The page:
The CISA has added 95 vulnerabilities in actively exploited security flaws. This is one of the largest chunks of CVEs added to its Known Exploited Vulnerabilities Catalog since the issue of the binding operational directive in November last year.
The actively exploited flaws
According to the CISA, federal agencies are given around three weeks to patch the newly added 95 security flaws. Around eight of these flaws have high critical severity scores of 9.8.
Most of these vulnerabilities, in which some are two decades old, have a due date of March 24. Around 27 vulnerabilities have a deadline for March 17, mainly because they are recent.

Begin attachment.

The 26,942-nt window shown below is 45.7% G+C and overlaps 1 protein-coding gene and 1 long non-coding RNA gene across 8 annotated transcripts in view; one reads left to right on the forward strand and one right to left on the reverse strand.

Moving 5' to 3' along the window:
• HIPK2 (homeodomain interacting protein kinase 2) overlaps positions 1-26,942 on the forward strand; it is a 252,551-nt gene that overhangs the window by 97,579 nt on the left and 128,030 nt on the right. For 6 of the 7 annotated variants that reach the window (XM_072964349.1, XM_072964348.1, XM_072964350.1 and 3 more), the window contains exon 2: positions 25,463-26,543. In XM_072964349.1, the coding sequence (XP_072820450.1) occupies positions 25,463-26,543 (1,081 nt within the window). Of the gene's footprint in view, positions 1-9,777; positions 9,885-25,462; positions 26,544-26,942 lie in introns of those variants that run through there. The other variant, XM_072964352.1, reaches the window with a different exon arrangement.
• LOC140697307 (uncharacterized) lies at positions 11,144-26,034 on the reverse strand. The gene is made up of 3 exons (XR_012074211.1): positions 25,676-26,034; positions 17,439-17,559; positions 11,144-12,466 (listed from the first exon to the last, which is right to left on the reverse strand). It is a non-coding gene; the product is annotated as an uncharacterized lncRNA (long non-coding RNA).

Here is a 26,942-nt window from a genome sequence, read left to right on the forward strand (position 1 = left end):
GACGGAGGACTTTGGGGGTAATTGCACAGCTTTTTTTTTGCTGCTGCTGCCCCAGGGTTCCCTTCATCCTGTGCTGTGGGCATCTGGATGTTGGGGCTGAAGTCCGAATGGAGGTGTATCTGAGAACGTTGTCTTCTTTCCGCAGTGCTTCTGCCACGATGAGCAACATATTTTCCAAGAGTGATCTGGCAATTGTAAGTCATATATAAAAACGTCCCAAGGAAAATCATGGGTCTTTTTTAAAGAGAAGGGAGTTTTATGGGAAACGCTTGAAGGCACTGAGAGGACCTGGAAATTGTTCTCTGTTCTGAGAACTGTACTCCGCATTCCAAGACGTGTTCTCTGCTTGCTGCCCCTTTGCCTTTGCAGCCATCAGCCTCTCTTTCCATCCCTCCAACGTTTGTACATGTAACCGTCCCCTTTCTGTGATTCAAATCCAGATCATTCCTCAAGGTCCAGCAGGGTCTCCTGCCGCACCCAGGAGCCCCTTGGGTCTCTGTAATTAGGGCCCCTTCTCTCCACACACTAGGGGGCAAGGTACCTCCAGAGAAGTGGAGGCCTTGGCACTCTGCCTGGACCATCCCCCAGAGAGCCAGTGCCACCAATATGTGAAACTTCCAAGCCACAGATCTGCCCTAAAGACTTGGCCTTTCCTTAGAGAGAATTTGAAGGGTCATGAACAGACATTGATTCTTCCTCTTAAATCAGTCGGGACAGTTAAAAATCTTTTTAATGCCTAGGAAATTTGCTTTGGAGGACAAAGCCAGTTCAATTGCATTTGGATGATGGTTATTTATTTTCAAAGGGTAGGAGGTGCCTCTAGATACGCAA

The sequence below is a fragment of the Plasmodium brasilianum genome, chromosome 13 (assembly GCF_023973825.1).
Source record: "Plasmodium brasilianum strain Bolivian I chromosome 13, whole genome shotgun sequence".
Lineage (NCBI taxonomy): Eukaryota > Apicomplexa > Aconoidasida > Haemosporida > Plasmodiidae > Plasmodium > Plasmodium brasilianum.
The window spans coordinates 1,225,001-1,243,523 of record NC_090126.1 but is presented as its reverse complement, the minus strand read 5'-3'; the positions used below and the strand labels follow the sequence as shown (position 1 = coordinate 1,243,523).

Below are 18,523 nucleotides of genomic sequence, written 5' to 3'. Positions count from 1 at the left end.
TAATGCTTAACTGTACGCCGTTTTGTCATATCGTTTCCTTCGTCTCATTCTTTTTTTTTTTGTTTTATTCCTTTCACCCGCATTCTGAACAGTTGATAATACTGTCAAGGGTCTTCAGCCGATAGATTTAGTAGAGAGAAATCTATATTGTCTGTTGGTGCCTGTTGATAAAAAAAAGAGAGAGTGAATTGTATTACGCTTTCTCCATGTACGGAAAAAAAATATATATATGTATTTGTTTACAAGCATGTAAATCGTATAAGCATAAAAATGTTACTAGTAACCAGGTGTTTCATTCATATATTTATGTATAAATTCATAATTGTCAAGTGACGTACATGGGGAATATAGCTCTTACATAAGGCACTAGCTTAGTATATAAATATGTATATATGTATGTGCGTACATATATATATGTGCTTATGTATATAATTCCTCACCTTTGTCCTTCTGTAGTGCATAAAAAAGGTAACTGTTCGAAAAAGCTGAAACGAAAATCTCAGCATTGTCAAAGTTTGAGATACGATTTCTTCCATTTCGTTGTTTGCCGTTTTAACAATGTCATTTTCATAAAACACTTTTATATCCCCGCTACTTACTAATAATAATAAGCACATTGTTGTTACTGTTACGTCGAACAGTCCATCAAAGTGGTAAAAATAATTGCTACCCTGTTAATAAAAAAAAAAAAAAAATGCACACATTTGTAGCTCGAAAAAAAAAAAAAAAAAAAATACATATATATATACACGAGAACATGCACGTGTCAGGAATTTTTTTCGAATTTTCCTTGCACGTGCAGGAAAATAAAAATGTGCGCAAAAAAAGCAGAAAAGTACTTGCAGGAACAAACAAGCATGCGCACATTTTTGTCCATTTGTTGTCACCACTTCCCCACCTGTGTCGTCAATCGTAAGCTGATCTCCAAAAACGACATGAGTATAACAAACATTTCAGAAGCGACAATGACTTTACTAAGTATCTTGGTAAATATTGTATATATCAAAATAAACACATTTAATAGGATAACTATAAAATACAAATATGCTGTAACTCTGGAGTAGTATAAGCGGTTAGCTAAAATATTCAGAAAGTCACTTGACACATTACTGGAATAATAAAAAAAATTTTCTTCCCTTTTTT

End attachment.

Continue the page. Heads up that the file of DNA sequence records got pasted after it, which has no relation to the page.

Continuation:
The other products impacted include Microsoft (Office/Windows), Adobe, Mozilla, Siemens, Oracle, Linux, Treck TCP/IP stack, and ChakraCore.
The old security vulnerabilities
The list further includes bugs in old products that have already reached the end of life, such as Adobe Flash Player. According to the report, most organizations are still using such old software products, posing a risk of exploitation.
Some of the Flash Player flaws mentioned in the catalog have a critical-severity score of 9.8 out of 10 and are more than five years old, such as CVE-2016-1019 and CVE-2016-4117.
The oldest vulnerability is from 2002, a privilege escalation vulnerability known as CVE-2002-0367, that impacts smss[.]exe debugging subsystem in Windows NT and Windows 2000.
The cybersecurity agency recommends all entities fix the security issues added to its known vulnerabilities catalog. Moreover, applying security updates should be a priority for firms in both the public and private sectors. Doing so limits the exposure to cyberattacks and stops attackers from accessing a network.